I really hate to admit this, but in certain areas of my deer woods I’m observing little green monsters that upon first sight now send a shiver up and down my spine. That’s right, I’m not talking about little green Martians, mind you…nope, instead I’m talking about another foreign nemesis that’s very real and oh, so aggravating to manage. I’m talking about common buckthorn—a plant that seriously has to be one of the deer hunters’ worst nightmares.
I first noticed it several years back when a plant started showing up here and there that retained its green leaves well beyond when much of the other native foliage lost its leaves. Of course, this should have been my first sign alerting me to possible trouble, but in my plant identification naivety I simply took note of the occurrence and that’s about it. Eventually, that trouble blossomed into a problem of massive scales.
That’s the thing about buckthorn. If the plant is first making its appearance in your woods the smart property manager will act quickly to avert a larger problem that surely will develop a few years down the road.
Think of it this way. If your tooth develops a cavity it’s just prudent action to see a dentist now and get the problem fixed. Left unchecked, the cavity grows and eventually it could abscess causing a major body infection. Consider the presence of even a few buckthorn plants in your favorite woodlot to be much like that cavity growing in a tooth.
Oh, sure, hindsight is always 20/20 and I certainly wish I had acted much sooner. I have a few acres of prime, hillside real estate that the deer used to just adore. It contained several great hunting spots, but thanks to my negligence in no time the land became virtually choked out by buckthorn. Even if the deer still roamed the hillside—and they certainly did—it was too thick and gnarly to even identify their movements no matter what hunting season was underway.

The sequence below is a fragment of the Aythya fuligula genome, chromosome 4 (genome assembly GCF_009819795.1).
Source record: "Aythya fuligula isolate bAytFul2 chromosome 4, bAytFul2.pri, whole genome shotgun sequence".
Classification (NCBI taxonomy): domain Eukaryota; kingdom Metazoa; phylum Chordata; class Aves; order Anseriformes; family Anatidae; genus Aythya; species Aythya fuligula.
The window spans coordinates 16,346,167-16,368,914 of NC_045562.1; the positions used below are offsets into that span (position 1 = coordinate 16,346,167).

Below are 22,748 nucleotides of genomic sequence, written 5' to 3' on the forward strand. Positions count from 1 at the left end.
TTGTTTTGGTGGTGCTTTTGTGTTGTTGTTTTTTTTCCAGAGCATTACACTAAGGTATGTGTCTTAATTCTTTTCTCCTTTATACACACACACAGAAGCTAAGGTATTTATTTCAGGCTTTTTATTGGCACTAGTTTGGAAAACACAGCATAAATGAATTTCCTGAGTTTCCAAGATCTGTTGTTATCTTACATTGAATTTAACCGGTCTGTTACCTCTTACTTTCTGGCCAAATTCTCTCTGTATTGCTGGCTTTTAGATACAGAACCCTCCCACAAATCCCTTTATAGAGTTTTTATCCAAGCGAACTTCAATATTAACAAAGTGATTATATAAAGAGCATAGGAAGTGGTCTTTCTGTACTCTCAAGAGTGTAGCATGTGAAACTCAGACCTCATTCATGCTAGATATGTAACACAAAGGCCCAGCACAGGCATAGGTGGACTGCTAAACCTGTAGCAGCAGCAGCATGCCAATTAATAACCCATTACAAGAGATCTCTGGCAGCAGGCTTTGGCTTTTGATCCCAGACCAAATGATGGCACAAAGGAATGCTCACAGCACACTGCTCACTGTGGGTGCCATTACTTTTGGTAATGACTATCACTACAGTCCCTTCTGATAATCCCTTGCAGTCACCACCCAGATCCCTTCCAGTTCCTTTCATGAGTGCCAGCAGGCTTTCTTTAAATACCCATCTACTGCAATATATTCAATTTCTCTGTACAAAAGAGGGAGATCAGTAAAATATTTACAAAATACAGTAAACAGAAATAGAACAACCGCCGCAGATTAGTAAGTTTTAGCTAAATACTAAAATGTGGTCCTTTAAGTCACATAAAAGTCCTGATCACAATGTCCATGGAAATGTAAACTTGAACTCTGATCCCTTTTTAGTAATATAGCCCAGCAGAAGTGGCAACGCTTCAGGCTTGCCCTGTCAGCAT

So, now the work begins. Last spring I took some radical action in an effort to reclaim the land by first hiring a bulldozer to clear some lanes. The network of trails not only facilitated my movement throughout this tangled parcel of property, but it also opened up some great shooting lanes that immediately came in quite handy during the hunting seasons.
No doubt about it pulling buckthorn by hand and/or using approved herbicide applications for control is not a fun land management task. Once established in an area, the seeds can remain viable in the soil for up to 5 years so management really becomes a continuing effort to accomplish control. Moreover, if you have buckthorn in certain areas of your property the primary goal should be to prevent it from spreading to other areas.
Buckthorn removal assistance comes in several forms. For additional information on specific techniques and the proper use of chemicals, contact the DNR or your local extension office. Another option is to seek assistance from private companies that will assist you on a fee for service basis in managing your land. Several companies exist, such as Prairie Restorations, Inc., who will consult with you and/or actually provide the manpower assistance required to get the job done.
Take a lesson from me. Don’t let your precious property become overrun by the creepy green alien invader called buckthorn. Even though this creature may not be from another planet, if left uncontrolled the damage this plant can inflict to the quality of your woodlot will leave you screaming for mercy.
© 2009 Jim Braaten. All Rights Reserved. No Reproduction without Prior Permission.